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Rewards and Motivation

Applause, Approval, Appreciation

Give people what they deserve

“I can live for two years on a good compliment.”  Mark Twain


Here’s a classic you’ve probably not heard in a while.  Remember when talking about positive and negative reinforcement, the phrases “Warm Fuzzies”  and “Cold Pricklies” were used to create strong mental pictures of what the application of these two types of reinforcement would feel like?  As I talk with organizational leadership about motivation, employee retention, and workplace satisfaction, I find that these concepts are as critical as ever.  I would, therefore, like to revisit them and invite you to do the same.


This month, I will put the spotlight on the delivery of the “Warm Fuzzies” since these are my preferred form of reinforcement.  Holding the negative option in reserve, however is also important for behavior modification. Stay tuned, because next month I will give you some pointers on how to deliver a “Cold Prickly” without destroying personal and professional relationships.


To get you in the proper mind set, imagine doing something at your workplace that is beyond the stated duties of your job or done so superbly that you know your performance stands out.  What do you anticipate in return? Of course.  You want your “Warm Fuzzy”.  (For some of you it may only be a hope, a dream or an unrequited expectation.  In this case, clip this column and leave it on your boss’s desk.)




People who do well, put forth extra effort, possess unique talent, and/or add to the value of the organizational output, fully expect and deserve recognition, appreciation, and respect.  This reinforces exceptional behavior and increases personal satisfaction.  There is no doubt that the absence of acknowledgment and affirmation reduces enthusiasm, motivation, and organizational commitment. 



 1. “Fuzzies” must be earned.  People don’t value indiscriminate praise and random affirmation.  Just giving out mass quantities of appreciation to everyone, regardless of performance, diminishes the impact of the positive reinforcement and erodes its worth.


2. For  maximum impact attach the “Fuzzies” to specific behaviors. The Law of Effect states that people will repeat those behaviors that are reinforced favorably and will discontinue those behaviors that yield either no results or a negative response. 


When someone receives favorable comments on a specific behavior, they are likely to repeat it. It makes sense, therefore, to be sure they are aware of the conduct that earned them the extra attention. "Thank you for all that you do, continue to do your best", is not nearly as effective as "You really handled that telephone call beautifully, Beth. Mr. Johnson can be a particularly trying client and you dealt with him in an assertive, yet tactful manner.  Well done."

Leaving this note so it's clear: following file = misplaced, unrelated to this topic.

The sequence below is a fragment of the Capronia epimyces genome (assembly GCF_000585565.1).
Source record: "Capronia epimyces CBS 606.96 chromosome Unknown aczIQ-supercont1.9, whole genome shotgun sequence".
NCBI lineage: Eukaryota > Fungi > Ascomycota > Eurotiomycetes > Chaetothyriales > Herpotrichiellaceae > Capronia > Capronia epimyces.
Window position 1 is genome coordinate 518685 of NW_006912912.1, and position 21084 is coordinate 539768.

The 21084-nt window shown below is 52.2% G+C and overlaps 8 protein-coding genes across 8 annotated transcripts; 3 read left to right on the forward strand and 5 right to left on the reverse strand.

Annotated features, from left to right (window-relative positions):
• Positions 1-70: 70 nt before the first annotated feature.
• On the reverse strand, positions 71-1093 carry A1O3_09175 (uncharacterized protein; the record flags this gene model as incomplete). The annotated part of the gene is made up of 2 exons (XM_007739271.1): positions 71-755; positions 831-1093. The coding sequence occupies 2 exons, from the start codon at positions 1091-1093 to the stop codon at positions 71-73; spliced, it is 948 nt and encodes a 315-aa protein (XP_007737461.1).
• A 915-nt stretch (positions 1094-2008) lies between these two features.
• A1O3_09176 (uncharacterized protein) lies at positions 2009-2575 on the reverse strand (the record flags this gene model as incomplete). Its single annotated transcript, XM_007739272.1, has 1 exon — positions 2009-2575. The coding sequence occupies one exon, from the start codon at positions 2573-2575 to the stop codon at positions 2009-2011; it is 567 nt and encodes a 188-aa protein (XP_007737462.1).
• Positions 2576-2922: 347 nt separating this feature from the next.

3. Reward performance, not effort.  You want to stimulate effort through encouragement and support, but a high level of effort does not guarantee results.  When a person is experienced, well trained and ideally suited for the task, effort is usually followed by the desired outcome, but these circumstances are the ideal and may not always be the case.  For example, if a person is new, they may not be fully productive even when they are doing their best. Encourage the effort.  Praise the performance.


4. “Fuzzies” should be given as immediately and frequently as possible. Events like yearly bonuses and Employee Appreciation picnics are valuable but they are too distant and too infrequent.  "Warm Fuzzies", on the other hand, are spontaneous, small rewards and genuine applause people receive during their day that give them a lift and keep them interested and energetic.  They should not be given so frequently that they lose their value, but often enough so an individual’s positive behavior won't languish and fade for want of attention.


5. “Fuzzies” must be sincerely given. Recipients of praise and appreciation find little to value in empty gestures and gushing, phony words. People tell me of managers who attend a seminar on leadership, then grudgingly put aside their autocratic tendencies to grind out a few words of insincere praise because someone told them it’s the way to motivate people in the new workplace. This kind of behavior is more damaging than directive. People don’t like to feel manipulated by the artificial delivery of positive reinforcements. Compliments should be heartfelt and honest. 


6. Be explicit.  Don’t assume people know you appreciate them.  When people are taken for granted their disappointment can lead to frustration and that can result in lower morale, reduced motivation and higher turnover.  No one can read your mind.  Say the words. 



“Celebrate what you want to see more of!”  Find someone today that has exceeded your expectations, performed consistently at a high level, or gone beyond the strict definition of their job.  Give them the recognition and appreciation they have earned.